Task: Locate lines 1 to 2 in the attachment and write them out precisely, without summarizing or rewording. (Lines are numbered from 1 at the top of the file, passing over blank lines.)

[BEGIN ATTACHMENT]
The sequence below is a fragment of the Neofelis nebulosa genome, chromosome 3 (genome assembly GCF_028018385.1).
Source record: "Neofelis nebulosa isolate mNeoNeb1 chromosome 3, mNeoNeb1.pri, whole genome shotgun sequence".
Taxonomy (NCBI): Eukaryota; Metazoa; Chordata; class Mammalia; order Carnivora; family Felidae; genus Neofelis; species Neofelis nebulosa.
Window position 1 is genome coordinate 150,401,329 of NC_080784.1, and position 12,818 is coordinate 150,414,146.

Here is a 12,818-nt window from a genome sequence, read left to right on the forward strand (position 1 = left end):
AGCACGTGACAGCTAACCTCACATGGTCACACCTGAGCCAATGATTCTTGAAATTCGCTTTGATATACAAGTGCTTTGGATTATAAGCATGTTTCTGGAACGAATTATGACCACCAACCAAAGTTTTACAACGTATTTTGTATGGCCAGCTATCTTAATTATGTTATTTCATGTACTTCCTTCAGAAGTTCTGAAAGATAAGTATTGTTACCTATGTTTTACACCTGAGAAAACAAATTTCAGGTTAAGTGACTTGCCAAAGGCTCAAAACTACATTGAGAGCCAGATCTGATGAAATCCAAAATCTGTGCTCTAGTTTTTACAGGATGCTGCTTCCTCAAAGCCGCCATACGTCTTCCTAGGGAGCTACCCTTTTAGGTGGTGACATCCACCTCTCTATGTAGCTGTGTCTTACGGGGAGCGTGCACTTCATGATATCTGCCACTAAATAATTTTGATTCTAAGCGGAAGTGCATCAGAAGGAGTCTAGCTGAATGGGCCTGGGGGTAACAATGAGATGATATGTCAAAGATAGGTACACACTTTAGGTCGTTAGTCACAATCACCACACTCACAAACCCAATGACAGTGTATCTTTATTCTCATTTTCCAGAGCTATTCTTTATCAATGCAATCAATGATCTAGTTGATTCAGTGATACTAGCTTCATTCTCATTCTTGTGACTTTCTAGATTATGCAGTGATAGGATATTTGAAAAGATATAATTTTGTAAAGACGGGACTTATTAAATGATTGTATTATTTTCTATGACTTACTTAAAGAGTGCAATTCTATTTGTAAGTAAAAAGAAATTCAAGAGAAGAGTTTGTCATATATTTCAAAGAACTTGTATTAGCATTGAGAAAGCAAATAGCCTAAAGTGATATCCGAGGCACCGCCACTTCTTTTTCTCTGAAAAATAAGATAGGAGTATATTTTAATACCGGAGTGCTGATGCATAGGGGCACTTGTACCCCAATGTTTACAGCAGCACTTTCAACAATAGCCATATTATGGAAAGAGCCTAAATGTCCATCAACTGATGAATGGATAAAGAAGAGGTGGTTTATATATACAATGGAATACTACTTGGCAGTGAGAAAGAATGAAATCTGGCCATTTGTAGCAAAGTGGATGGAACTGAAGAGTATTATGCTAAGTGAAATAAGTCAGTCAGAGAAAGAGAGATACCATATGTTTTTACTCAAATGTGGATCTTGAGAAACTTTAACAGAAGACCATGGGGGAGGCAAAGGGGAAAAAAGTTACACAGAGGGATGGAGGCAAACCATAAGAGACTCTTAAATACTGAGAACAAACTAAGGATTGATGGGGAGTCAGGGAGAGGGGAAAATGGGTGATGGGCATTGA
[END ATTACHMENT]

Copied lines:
The sequence below is a fragment of the Neofelis nebulosa genome, chromosome 3 (genome assembly GCF_028018385.1).
Source record: "Neofelis nebulosa isolate mNeoNeb1 chromosome 3, mNeoNeb1.pri, whole genome shotgun sequence".